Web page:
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DK Kwenye Beat’s Interview On The Trend Was A Total Disaster

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DK Kwenye Beat, I have been a big fan of your music ever since you released your first project titled Naangalia Juu. Of all your projects, Furi Furi is probably my favorite. You are talented. You have a great potential. But please stop with the unnecessary bravado and buffoonery.

I’ve heard with pain your fall from grace to grass. As a man who believes in seasons, I know that you can always rise above your challenges. Whatever goes up, must come down. I know that you are trying to make a comeback which you desperately need so I will advise you with the hope that you actually achieve your goals. because you are doing it in the worst possible way.

Your current strategy only has one ending, deep in the bins of forgetfulness.

You do not need to embarrass yourself on prime TV to get the much-needed comeback. While you will be quick to remind me that you are in showbiz, I will tell you that showbiz and folly are two different things.

I couldn’t watch the interview past the 1st minute. Not because you had no content, but because your attitude was repulsively awful. Your body language was reeking of arrogance. The way you were swinging on that interview chair was off. You took away the much-needed attention from your project by diverting it to your shenanigans. You blew off prime TV airtime just like that. You were handed what many artists dream of; to be exposed to millions who watch the Trend and yet you blew it.

You are a musician with a dwindling career & the only strategy you could come up with to revive it is to acquire a terrible ‘weng,’ cheap grills and a protruded midsection.

While in the past you have ridden on controversy to sell your brand, I don’t think that the strategy worked well for you. For the last two years, we haven’t heard any impactful project from you. Your 2016 projects are struggling to gain views on YouTube. One actually has over 70k views. This is average for a musician of your calibre.

Using controversy can take you to a certain level of success, talent is indispensable. Hard work and discipline beats talent. Work on a strategy that is sustainable. Having been on a long hiatus only for you to come back looking like a teenager who suffers from identity crisis is to insult your fans.

Maybe you are a disciple of the philosophy ‘there is no bad or good publicity’ that is clearly open to question. For someone who is building a brand that sells hope, faith, Jesus and the good news, surely, you shouldn’t be pursuing notoriety and a  scandalous reputation.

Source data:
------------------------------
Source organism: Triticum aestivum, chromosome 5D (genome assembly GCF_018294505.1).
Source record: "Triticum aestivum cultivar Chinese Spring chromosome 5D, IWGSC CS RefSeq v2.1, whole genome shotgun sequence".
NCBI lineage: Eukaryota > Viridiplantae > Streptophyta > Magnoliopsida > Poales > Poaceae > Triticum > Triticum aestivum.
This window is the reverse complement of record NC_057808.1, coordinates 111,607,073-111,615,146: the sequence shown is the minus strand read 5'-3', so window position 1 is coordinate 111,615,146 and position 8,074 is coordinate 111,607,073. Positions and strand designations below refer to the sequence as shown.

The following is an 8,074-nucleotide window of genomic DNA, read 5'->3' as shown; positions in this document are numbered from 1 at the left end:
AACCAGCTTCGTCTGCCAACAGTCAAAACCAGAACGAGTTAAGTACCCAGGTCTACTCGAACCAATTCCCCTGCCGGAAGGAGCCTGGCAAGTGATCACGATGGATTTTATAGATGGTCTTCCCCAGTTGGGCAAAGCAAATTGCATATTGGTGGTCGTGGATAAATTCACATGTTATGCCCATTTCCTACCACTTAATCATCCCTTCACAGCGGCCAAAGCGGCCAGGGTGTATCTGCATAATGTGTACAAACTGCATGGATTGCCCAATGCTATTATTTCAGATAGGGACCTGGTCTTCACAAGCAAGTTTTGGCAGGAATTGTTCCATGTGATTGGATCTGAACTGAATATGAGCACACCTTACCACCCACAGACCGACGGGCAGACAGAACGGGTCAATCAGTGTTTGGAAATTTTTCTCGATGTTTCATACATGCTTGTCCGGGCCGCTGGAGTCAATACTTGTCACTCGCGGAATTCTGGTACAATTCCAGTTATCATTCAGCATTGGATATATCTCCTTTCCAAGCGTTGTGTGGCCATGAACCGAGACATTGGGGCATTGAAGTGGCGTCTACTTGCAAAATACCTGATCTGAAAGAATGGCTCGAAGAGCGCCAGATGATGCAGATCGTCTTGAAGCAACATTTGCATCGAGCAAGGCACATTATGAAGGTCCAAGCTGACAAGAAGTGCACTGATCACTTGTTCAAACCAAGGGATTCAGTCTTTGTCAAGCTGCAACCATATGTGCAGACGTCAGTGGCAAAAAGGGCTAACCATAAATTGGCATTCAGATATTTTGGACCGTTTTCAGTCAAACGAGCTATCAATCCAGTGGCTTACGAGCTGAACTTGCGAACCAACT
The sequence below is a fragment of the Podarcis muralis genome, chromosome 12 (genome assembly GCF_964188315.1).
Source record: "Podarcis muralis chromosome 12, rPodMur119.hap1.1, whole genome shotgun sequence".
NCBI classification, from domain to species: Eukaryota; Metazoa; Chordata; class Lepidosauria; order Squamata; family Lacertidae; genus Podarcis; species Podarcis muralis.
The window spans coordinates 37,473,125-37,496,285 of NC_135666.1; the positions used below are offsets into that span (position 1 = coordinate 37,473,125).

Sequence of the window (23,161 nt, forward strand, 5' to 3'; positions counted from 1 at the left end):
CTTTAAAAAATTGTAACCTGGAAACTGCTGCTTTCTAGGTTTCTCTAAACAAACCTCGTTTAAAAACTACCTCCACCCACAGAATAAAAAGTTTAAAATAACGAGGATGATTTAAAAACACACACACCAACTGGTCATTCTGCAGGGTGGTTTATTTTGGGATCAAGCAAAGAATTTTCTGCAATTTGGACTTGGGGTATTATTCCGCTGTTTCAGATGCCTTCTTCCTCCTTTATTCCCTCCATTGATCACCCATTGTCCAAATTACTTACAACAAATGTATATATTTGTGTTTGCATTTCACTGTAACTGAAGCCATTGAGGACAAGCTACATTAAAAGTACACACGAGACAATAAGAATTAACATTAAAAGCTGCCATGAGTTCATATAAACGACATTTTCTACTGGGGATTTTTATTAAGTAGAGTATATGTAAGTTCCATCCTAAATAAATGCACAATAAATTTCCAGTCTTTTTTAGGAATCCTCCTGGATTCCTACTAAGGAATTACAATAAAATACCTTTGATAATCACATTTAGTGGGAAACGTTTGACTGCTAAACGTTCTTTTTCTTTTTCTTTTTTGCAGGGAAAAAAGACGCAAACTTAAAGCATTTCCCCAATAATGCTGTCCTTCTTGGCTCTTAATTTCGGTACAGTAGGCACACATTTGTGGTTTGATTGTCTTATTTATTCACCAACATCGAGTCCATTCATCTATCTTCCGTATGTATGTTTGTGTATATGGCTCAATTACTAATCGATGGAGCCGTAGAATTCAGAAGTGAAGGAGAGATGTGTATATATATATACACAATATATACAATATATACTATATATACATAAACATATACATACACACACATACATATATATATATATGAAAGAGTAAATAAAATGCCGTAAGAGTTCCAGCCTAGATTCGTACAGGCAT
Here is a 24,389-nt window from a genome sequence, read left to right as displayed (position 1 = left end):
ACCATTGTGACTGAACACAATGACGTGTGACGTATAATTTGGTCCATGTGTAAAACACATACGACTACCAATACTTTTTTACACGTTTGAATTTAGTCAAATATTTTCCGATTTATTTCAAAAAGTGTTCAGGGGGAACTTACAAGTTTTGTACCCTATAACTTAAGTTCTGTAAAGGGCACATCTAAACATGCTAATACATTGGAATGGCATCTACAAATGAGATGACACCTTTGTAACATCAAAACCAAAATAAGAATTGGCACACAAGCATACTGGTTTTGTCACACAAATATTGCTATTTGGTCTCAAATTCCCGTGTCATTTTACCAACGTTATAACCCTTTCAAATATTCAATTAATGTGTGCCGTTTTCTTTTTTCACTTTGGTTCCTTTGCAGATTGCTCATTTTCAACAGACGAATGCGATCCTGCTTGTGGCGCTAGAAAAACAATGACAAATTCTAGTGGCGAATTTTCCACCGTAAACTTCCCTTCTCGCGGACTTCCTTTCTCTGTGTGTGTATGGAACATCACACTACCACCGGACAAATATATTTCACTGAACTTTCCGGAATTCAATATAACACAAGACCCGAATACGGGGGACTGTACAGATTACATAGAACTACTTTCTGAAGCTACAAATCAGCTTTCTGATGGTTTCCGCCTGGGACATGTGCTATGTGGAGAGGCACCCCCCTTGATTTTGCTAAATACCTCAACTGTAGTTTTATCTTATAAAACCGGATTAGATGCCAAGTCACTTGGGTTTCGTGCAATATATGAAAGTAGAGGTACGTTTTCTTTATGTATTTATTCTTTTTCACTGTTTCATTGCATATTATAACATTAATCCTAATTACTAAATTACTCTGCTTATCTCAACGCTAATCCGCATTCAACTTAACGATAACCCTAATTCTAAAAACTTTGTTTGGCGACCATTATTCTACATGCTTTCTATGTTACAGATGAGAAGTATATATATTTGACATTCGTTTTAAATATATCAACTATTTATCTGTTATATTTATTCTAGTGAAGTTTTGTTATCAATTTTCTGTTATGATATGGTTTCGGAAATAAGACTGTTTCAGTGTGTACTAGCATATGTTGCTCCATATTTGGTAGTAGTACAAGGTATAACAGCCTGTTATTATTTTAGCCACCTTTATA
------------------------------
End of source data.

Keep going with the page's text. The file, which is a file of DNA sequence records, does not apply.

The gospel industry is one. Your actions, or of any other player in the industry, though individual, might indirectly lead to the growth of apathy towards the content they produce. Remember that one bad apple spoils the (whole) barrel.

Hebrews 12:1, “Therefore, since we are surrounded by such a great cloud of witnesses, let us throw off everything that hinders and the sin that so easily entangles. And let us run with perseverance the race marked out for us.”

Maybe you didn’t like the project you launched on TV or maybe you were not ready. In that case, the honourable thing you should have done was to postpone the interview instead of wasting your audience’s time. You released floods of folly. We can’t recover the brain cells we lost during the time we were watching that unfortunate interview. We now have to dedicate time to consume proper content so that we can wash off the terrible taste you left in our mouth.

Your attempts at being funny fell flat off.

What’s with the accent that made you sound like a frog with flu?

What manner of CHEAP substance did you get intoxicated on before you went on TV?

OMG, I now agree that folly is expensive.

My brother, before you embarrass yourself any further, I would advise you to drop the annoying fake accent, coated metals and pick up a book.

Because what you did prove is that everyone should make knowledge & wisdom their close companions.

Corporate deals are not signed by being a buffoon on TV. You have to be smart. You have to be authentic. Your skill of business must be sharper than a Samurai’s sword. Because this industry is flooded. To gain an upper hand over the competition, your craft, diligence, strategy etc must be above the competition.

In case you are doubting me, ask Juliani what turned him into a corporate savvy musician who bags deals left right and centre. Talk to King kaka about what it takes to be a top dog in an industry flooded by rappers. Invite Bahati for a cup of coffee and dig wisdom that has made him who he is today.

Maybe you will have a chance to do a proper comeback and salvage whatever is left of your career.

This article was first published on Dannish.co.ke. Follow the writer on twitter @dannishodongo.

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Dannish Odongo
Dannish Odongo gets satisfaction in telling stories. He strives to be an all rounded writer but with main focus in Development Journalism, Lifestyle and Human Interest stories across Africa. He is an avid reader of African literature and a die hard fan of history. Recently, he discovered his wannabe motor journalism side and he hopes to build it up. He is a graduate of Commerce in Daystar University in Kenya. He is currently pursuing a masters degree in Media studies in the same University.
http://dannish.co.ke